Don't think you can train within the ALS to be a barrister. I know that RN only recruit internally for their advocates and thus train from within, whereas ALS require you to have done pupilage in civvy world.
It is possible - I personally know a guy who was a junior R Sigs major and was sponsored through the relevant training last year despite having no legal experience. Afraid the name of the DIN eludes me but probably best to phone the ALS and enquire directly.
Obviously it's dependent on the willingness of your MCM Div to release you and your willingness to accept the repayment of service. I would also add the caveat that the scheme was conceived a couple of years ago when recruitment for the ALS was looking lean. As you would expect, that situation has changed a great deal since then - the number of applications and the quality of candidates are both much higher.
I don't think that it is possible and here's why. Unless, there has been a dramatic shift in policy, they will only take you on if you are a qualified solicitor or barrister. That means you either have an LLB (Hons) or a GDL (if you have a degree in a subject other than law). Your law degree in England usually takes 3 years (can take 2 at Senior Status if you have another degree at 2.1), if you pursue the GDL, that will take you 1 yr, but you will again require a degree (in any subject) at 2.1 before you can enrol. Following that, you need to have completed either the Legal Practice Course (should you wish to become a solicitor), which takes one year and although you can take an LPC with a 2.2, if you haven't got a 2.1, forget it as the chances of successfully getting onto a training contract will be slim (not impossible, but slim), then you have to compete with hundreds of other hopefuls to find a firm willing to give you a 2 year training contract. That's where having more than a 2.2 is important, as you will be competing with people who have either a 1st Class or a good 2.1. Competition is fierce...and it's a long and expensive route. Should you wish to pursue a career as a Barrister, then having a good 1st degree in law or the GDL (same as before), although training providers will take you onto the BPTC with a 2.2. Be warned, there are usually about 3000 applicants for the 1800 or so BPTC places annually, so having a good first degree is a must. Once you've completed the BPTC and came somewhere towards the top of your class, then you will be fighting with hundreds of others for one of the 500 or so pupillages which become available countrywide each year (and those who were unsuccessful from previous years). If you are successful in gaining a pupillage, you've then got a 12 months period (occasionally extended to 18 months for those in need) to impress the Chambers who took you on. If you can do that, then (last time I looked) ALS will only take you on if you have somewhere in the region of 2 years PQE as either a solicitor or barrister.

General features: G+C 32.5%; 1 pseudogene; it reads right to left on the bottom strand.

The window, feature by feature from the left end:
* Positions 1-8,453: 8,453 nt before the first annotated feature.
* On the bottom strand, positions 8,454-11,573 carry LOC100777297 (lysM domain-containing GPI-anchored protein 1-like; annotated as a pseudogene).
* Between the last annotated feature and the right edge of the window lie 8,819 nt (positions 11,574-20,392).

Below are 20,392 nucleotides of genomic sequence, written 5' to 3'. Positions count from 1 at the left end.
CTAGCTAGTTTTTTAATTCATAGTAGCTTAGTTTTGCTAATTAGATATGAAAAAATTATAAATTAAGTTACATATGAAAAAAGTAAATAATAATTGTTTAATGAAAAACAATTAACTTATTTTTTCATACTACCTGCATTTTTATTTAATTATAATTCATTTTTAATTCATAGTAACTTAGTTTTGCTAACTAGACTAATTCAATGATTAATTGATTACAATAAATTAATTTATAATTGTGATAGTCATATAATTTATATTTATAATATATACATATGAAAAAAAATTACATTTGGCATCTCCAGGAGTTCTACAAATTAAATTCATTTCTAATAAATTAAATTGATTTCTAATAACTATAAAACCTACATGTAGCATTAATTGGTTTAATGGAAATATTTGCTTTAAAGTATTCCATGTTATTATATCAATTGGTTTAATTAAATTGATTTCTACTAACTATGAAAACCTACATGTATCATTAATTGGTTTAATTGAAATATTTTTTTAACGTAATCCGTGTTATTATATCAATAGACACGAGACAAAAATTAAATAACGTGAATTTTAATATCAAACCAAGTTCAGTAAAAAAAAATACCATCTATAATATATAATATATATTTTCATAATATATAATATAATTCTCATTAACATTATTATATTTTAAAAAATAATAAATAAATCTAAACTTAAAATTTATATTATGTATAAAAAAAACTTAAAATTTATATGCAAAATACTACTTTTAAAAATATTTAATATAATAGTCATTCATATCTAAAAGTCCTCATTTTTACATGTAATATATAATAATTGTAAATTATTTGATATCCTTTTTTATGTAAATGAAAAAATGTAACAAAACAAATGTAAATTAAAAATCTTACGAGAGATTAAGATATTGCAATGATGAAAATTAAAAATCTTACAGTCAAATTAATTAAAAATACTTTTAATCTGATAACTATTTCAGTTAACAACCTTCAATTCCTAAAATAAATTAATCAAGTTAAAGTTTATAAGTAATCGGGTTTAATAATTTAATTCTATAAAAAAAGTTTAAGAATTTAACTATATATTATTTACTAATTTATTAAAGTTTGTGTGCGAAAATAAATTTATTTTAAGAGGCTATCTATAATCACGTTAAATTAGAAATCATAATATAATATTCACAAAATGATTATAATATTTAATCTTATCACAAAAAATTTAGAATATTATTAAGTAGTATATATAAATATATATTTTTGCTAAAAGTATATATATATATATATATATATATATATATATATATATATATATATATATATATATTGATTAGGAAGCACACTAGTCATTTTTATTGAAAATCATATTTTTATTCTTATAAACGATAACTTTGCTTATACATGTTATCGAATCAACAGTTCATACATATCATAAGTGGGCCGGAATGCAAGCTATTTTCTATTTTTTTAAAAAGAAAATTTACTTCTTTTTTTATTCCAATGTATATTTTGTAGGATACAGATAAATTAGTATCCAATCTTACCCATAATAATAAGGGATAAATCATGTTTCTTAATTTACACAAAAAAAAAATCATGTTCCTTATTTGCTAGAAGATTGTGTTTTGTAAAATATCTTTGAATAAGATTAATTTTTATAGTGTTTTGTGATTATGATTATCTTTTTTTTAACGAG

Unless there has been a complete shift in recruiting and as a result of the 'recent' (past couple of years), I think you'll find that ALS are looking for people who have good experience in advocacy, preferably in a criminal field.
Your best bet is to phone up your local ALS and ask if they can give you some advice. Best of luck to you.
(p.s. Having completed all of that, and having found a Chambers/Law firm who will take you on, why would you want to join the ALS?)
Much as I agree with Biscuits' comment's above, I believe there is always a small potential window to exploit to join the PQO ranks. I dont think it happens often and I certainly wouldnt count on it as a realistic avenue but you rolls yer dice I guess.
I know of at least 2 serving Offrs who have transferred to the PQO roster (albeit Dentistry). They possessed none of the pre requisites in that professional field and clearly had no experience, although they had strong degrees. Through various hoops they managed to secure dispensation to do the training whilst on the military payroll, 3-5 years I believe, I would be shocked if there wasnt an equal return of service on that as well.
Although these 2 were quite recent, recent SDSR developments may mean that the opportinity to even investigate this has shut..... I guess all you can do is ask.
It would be a bloody good career move for those fortunate enough to be taken on Choff, but I believe that a CPS inspection report highlighted that ALS were lacking in experienced advocates. You'll only get that experience in the Court room. I think that would be the rub. Who knows though, maybe there is a route in for people like the thread originator. Good luck to them.
I think that movement across to the ALS has been encouraged and I know at least one success... but the route to barrister, which is afterall what the OP wants to know about, is pretty much the difficult bit.
Uxbridge English Dictionary: Barrister (n) bloke who makes coffee, innit.
I sit on the pupillage committee of a reasonably well regarded London set - We get 800 applications for 1 position, and interview 40.
It is very rare that someone without - a very good 2.1, 3 grade A a levels, and ten or more A*s as GCSE will get an interview. I have interviewed a couple of ex officers but the difficulty is we expect that you have done as well in your first career as you are hoping to do at the Bar. That generally means Lt Col if you are around 40, and certainly no less than Major if you are in your 30s.
We'd expect you to have had a significant range of published work, and have built up a good contact network of solicitors.